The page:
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Punjab to build link roads with recycled plastic


CHANDIGARH: After the use of multi-layered plastic (MLP) waste with bitumen in re-carpeting of a road, the Punjab executive has made up our minds to make use of the mix for re-carpeting of hyperlink roads across the state. Of overall 61,436 km of hyperlink roads within the state, the government has initiated the work on about 300 km.

Normal plastic waste -- elevate luggage, cups, exhausting and cushy foams – built-in with bitumen is widely used in building of roads all the way through the country, for which tips have been framed by the Indian Road Congress. The MLP waste used for packaging, which contains polymeric fabrics and aluminum foil, isn't used in building of roads.



By doing so, Punjab will turn into the primary state within the nation to make use of MLP waste in development roads. To start with, the state executive will re-carpet hyperlink roads falling in jurisdiction of about 150 market committees across the state. Based at the effects, the work on remaining hyperlink roads will probably be initiated in a section way.


The government have known the stretches of roads ranging between three km to about 30 km in different districts where the MLP waste will probably be used for re-carpeting. Directions have been issued to market committee to adopt the re-carpeting work by mixing 6% MLP waste within the able mixture of bitumen and stone aggregates. Every kilometre will eat about three quintals of MLP waste which will probably be supplied by Punjab Pollution Control Board.


Punjab public works division secretary Hussan Lal said that unlike use of normal plastic waste in road building, there are no laid down specification for use of MLP waste in repair and building of roads. “Based at the quality of the roads made with MLP waste, the mix will probably be used at the remaining hyperlink roads,” he said.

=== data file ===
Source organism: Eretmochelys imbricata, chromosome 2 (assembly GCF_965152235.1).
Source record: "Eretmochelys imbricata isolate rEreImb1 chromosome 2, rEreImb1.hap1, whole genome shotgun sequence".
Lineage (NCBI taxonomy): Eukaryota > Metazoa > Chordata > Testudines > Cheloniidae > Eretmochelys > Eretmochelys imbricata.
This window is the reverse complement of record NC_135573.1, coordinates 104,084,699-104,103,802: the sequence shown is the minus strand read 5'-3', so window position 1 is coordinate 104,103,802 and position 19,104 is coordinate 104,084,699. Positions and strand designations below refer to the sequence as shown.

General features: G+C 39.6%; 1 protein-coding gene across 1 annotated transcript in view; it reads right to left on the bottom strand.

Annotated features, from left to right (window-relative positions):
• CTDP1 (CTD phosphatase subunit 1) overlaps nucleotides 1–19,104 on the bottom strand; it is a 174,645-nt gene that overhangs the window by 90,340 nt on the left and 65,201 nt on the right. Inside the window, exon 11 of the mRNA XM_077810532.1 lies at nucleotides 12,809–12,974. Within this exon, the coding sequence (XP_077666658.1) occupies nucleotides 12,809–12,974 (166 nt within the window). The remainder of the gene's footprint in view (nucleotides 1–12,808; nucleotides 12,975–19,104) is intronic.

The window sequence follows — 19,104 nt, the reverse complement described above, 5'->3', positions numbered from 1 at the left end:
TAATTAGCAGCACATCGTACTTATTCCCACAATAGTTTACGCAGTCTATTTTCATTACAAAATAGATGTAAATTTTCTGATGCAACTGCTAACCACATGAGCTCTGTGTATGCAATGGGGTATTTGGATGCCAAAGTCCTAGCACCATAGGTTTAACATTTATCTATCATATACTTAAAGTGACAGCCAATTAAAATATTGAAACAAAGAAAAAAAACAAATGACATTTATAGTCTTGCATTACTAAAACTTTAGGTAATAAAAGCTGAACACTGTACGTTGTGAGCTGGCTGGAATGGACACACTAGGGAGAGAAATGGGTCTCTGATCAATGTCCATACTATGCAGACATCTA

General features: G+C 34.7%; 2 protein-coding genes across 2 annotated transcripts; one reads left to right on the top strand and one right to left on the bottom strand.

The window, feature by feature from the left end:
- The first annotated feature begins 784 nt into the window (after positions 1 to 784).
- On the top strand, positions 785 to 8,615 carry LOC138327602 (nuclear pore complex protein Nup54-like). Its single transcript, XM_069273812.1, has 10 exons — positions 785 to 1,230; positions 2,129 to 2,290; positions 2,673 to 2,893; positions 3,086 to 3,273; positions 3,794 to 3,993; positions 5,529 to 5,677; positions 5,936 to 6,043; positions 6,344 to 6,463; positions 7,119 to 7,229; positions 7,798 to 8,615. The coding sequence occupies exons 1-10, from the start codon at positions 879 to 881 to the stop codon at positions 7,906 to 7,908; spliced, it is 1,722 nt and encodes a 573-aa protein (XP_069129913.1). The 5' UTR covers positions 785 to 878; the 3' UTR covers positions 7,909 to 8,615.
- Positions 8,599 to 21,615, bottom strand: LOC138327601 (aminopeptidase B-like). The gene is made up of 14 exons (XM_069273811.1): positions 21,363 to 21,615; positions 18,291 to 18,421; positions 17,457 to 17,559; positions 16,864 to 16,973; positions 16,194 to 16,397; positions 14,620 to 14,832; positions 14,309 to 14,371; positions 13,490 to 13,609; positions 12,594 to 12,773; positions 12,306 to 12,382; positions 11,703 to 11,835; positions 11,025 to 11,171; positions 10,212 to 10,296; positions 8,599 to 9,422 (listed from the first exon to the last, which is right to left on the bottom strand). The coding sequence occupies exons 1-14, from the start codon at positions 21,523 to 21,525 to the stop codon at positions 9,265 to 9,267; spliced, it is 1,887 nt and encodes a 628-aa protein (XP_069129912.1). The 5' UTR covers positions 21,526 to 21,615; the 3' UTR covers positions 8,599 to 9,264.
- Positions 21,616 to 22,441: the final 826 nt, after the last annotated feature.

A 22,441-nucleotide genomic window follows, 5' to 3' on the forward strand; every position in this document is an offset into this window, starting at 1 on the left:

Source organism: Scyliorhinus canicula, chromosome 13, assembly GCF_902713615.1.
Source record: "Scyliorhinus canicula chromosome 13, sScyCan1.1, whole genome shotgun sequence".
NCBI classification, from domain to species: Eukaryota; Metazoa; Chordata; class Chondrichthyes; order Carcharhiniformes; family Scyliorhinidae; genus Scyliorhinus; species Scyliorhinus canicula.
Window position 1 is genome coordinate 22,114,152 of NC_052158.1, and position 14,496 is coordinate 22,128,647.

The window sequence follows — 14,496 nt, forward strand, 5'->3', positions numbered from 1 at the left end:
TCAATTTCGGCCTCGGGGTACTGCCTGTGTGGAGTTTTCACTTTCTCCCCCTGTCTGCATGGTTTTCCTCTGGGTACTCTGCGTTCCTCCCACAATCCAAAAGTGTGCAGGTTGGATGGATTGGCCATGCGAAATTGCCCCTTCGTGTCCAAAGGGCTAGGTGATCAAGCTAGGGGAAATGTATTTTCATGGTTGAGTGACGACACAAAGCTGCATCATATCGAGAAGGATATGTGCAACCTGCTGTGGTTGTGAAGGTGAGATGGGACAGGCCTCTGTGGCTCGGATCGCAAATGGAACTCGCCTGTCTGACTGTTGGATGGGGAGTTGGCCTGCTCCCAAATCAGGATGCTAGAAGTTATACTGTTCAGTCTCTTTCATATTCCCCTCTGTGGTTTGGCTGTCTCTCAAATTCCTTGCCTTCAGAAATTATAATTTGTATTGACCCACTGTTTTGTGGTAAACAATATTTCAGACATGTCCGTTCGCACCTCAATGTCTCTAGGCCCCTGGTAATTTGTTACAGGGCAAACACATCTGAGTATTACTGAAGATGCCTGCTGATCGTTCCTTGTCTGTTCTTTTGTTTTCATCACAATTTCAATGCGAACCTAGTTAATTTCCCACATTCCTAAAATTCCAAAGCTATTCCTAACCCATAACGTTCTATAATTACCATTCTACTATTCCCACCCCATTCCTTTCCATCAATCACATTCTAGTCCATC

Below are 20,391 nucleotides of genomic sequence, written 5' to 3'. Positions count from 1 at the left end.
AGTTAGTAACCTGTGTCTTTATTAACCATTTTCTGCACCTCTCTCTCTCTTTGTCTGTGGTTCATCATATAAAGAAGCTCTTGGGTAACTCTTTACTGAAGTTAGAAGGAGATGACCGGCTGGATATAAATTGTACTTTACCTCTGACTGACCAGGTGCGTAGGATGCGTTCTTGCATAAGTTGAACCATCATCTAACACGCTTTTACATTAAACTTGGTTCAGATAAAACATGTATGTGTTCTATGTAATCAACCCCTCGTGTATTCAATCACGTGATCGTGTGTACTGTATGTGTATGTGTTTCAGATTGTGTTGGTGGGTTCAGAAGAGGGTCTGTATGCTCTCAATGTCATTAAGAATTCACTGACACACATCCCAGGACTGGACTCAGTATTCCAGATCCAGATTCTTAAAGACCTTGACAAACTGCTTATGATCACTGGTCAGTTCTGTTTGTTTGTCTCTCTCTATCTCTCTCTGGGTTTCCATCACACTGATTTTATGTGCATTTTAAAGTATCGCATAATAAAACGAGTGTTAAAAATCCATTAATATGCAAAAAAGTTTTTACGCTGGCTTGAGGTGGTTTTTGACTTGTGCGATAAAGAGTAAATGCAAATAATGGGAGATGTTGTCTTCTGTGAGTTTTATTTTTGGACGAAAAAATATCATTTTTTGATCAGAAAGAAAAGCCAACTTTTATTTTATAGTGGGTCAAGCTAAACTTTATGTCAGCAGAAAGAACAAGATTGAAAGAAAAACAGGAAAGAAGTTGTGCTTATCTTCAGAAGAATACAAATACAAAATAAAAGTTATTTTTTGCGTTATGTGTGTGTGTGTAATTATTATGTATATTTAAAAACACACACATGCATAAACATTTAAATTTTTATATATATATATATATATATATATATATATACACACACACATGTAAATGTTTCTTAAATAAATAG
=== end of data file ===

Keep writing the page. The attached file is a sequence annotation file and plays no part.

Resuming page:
A learn about to make use of MLP for road building was accomplished last 12 months by then chairman of Punjab Pollution Control Board K S Pannu; environmental engineer S S Matharu and a school member of Thapar University, Patiala. A paper on discovering of the learn about was also revealed which stated that MLP waste can not simplest be used for building of road however may be better than customary plastic waste.


Pannu, who's now director of project Tandarust Punjab, said that MLP waste is a big supply of air pollution and it does not have any alternative use as it contains an aluminum metal layer between two layers of plastics. “All municipal firms are suffering to manage MLP waste which is not even picked by rag pickers,” said Pannu. He added: “Using MLP waste in building of roads will help in addressing the issue its management in a greater manner.”


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